Oroville will support hospital’s bid for grant

OROVILLE – Oroville has agreed to be the administrating agency should North Valley Hospital’s request for as much as $600,000 Community Development Block Grant (CDBG) monies be approved by the state.

The Oroville City Council made their decision following a public hearing scheduled for their Tuesday, Jan. 5 meeting. The money will be used to complete a physicians’ clinic on the second floor of the old hospital facility, according to Barbara Engstrom, a consultant from Wenatchee-based Grants Management Northwest.

The hospital district first approached the council at the end of 2009 to request support for a more ambitious CDBG request of over $1 million to finish the basement below the new hospital addition being built with a voter-approved $11 bond.

Engstrom said, “At that point we thought we would finish the basement, but now the board has decided to relocate the outpatient clinic by renovating some of the old facility.”

Engstrom told the council that Community Development Block Grants are federally funded through the state. Washington State has about $15 million in these grants available, she said

“This request is scaled down from what we were asking,” said Engstrom.

“The highest priority is patient care, so they really needed more space,” added Dave Franklund of KDF Architecture. “The process of moving the surgery to the basement is too much. This project would be doable and costs about $600,000 for a first class medical clinic.”

Franklund said connecting the basement to new infrastructure like electrical, heating and cooling would most likely mean the project would have had higher costs than what the district wanted to ask for in a CDBG grant.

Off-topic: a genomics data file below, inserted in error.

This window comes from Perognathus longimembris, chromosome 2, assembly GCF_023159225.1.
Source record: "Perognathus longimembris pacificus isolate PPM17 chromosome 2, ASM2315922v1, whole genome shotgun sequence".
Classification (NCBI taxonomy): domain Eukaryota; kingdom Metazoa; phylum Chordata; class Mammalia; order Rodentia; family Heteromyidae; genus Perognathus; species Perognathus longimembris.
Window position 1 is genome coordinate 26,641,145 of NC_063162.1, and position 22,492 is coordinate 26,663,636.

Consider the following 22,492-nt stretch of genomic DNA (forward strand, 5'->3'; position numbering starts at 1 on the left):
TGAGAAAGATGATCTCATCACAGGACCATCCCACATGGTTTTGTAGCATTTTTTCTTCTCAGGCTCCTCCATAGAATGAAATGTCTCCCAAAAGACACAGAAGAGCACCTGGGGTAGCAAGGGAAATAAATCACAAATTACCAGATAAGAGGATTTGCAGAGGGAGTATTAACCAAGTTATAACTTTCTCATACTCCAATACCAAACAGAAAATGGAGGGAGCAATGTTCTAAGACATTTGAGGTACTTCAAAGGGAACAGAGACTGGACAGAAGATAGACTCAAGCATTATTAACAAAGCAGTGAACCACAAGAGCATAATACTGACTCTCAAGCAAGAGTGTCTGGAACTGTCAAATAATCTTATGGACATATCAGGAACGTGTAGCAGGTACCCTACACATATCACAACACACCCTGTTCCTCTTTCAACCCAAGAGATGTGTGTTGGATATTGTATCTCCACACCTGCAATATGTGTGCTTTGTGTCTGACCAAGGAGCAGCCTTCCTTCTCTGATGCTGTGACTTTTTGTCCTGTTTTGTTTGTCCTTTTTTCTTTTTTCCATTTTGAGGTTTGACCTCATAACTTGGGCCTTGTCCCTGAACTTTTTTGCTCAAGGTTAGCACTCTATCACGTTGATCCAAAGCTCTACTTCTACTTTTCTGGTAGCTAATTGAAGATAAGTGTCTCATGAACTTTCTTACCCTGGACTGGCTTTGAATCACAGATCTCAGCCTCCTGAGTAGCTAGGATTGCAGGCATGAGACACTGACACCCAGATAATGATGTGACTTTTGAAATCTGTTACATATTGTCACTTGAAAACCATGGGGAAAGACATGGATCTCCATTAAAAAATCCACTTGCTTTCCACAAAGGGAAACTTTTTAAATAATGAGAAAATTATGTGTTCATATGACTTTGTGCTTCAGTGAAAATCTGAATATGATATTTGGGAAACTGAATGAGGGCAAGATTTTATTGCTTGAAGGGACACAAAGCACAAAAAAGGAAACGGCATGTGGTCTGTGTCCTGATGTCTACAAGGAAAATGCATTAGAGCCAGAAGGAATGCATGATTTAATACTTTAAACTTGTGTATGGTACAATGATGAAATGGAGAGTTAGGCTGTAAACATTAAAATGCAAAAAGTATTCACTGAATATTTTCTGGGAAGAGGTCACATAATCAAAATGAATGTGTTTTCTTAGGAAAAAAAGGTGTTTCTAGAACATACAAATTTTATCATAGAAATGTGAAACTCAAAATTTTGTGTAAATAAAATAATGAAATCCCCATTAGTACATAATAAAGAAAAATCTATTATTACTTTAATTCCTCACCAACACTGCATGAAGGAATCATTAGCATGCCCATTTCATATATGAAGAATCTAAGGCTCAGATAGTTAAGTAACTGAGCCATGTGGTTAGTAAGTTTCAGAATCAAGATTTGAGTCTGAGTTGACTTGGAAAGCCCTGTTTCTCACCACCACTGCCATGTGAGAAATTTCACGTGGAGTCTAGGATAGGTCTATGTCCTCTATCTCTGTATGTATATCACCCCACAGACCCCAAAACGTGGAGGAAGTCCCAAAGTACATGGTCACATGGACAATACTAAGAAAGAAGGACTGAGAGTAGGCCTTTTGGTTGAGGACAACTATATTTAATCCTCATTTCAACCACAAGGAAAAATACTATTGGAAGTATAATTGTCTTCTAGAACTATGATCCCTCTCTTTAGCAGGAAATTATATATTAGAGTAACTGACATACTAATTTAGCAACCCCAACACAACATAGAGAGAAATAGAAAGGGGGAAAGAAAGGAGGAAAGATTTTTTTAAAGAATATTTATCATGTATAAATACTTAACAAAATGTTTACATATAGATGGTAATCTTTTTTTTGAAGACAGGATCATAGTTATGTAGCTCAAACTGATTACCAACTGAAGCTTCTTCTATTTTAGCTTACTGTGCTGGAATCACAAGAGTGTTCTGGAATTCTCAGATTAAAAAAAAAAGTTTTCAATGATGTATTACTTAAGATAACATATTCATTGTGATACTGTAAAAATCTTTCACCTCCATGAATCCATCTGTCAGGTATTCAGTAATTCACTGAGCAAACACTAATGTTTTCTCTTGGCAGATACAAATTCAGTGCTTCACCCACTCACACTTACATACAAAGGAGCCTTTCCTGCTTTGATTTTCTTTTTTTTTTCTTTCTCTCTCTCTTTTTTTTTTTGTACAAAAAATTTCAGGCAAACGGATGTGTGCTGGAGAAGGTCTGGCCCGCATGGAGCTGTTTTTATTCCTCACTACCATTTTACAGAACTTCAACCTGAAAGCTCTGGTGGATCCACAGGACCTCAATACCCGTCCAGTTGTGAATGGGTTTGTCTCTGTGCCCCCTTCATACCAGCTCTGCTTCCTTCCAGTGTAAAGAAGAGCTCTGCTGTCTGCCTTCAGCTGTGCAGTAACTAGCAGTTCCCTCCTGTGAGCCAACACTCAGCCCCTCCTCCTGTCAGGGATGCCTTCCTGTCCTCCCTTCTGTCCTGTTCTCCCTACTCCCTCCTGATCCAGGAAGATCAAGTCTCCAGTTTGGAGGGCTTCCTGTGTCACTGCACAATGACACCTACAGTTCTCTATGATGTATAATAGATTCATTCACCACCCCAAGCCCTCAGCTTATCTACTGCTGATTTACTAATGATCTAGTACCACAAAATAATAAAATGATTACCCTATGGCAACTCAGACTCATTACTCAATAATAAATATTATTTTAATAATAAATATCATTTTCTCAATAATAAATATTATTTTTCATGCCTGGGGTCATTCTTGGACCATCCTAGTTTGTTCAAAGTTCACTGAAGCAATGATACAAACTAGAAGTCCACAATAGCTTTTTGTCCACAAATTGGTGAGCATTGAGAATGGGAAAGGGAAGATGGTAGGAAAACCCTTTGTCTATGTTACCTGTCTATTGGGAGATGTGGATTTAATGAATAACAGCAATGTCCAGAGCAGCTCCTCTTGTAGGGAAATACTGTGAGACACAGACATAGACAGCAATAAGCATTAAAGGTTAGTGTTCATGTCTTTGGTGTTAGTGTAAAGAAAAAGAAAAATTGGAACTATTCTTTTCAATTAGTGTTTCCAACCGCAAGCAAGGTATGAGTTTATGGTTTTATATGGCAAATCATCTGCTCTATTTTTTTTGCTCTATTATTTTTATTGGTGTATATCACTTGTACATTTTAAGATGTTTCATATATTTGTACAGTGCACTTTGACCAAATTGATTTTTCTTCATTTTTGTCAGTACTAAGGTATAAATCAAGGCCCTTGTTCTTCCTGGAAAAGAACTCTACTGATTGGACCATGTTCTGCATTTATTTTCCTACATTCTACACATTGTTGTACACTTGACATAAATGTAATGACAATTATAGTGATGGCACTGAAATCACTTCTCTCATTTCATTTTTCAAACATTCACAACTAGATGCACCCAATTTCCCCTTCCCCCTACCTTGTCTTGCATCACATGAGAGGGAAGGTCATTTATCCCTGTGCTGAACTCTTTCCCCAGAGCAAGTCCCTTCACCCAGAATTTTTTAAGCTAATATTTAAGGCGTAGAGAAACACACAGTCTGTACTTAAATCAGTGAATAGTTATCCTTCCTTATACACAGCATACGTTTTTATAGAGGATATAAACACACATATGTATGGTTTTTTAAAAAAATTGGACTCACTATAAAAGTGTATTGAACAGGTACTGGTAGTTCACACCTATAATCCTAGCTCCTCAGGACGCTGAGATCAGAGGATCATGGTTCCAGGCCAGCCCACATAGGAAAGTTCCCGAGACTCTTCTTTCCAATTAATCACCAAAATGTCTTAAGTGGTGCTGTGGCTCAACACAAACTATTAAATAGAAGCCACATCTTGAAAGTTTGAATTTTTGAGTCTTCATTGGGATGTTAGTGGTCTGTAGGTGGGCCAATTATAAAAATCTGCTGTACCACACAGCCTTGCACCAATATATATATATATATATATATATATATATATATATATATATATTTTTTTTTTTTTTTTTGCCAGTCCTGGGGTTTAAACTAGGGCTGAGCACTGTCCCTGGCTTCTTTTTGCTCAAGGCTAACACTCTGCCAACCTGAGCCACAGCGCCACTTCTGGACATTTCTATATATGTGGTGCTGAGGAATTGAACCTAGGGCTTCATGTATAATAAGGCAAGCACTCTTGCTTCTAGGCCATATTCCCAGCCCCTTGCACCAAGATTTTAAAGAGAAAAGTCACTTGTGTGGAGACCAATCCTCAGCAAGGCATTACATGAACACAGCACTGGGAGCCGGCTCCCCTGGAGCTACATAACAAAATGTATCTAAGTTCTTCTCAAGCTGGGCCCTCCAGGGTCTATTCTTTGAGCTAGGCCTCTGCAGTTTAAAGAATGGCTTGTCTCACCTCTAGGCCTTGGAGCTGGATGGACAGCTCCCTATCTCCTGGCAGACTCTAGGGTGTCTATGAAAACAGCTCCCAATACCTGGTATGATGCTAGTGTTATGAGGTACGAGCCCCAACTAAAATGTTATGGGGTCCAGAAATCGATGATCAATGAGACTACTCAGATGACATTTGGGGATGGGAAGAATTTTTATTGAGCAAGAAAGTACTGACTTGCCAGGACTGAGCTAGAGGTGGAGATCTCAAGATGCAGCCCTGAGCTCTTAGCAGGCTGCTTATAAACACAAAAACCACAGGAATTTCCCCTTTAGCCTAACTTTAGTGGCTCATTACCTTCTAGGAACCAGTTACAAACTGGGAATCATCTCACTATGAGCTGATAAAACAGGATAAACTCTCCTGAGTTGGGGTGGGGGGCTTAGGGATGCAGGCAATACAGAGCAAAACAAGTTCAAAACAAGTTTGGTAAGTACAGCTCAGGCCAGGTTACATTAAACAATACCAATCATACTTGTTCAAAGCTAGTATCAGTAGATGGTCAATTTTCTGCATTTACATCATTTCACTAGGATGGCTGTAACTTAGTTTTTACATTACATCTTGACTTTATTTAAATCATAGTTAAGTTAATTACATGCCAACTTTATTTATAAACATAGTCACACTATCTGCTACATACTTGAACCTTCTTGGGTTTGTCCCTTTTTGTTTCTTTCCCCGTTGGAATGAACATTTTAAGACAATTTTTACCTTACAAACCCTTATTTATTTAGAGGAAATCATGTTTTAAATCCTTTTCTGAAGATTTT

“We would likely be asking much less than $600,000 to build the clinic on the second floor of the old facility,” said Engstrom.

“I feel very confident we can do it at these costs,” said Franklund, who adds the new second-floor clinic would be served by the existing elevator. “Doing the project in the basement would have been more difficult,” Franklund said.

The board’s main reasoning for moving and building a clinic on the second floor is two-fold, according to Franklund.

“The physicians produce revenue for the hospital and the physicians that work there cover the Emergency Room, which saves money by not having to contract for ER doctors outside the hospital,” he said.

Helen Casey, chairwoman for the hospital board, said the board appreciated the council’s consideration of the district’s request.

Oroville will act as a pass-through for the grant funding and will have some administrative duties, but Engstrom assured the body that her office would handle most of these and give the city regular updates and reports. There is also money in the grant to pay for Oroville’s administrative time, according to Engstrom.

“There will be a sub-agreement that transfers the work and liability to the hospital district,” she said. “There should be minimal work impact on the city.”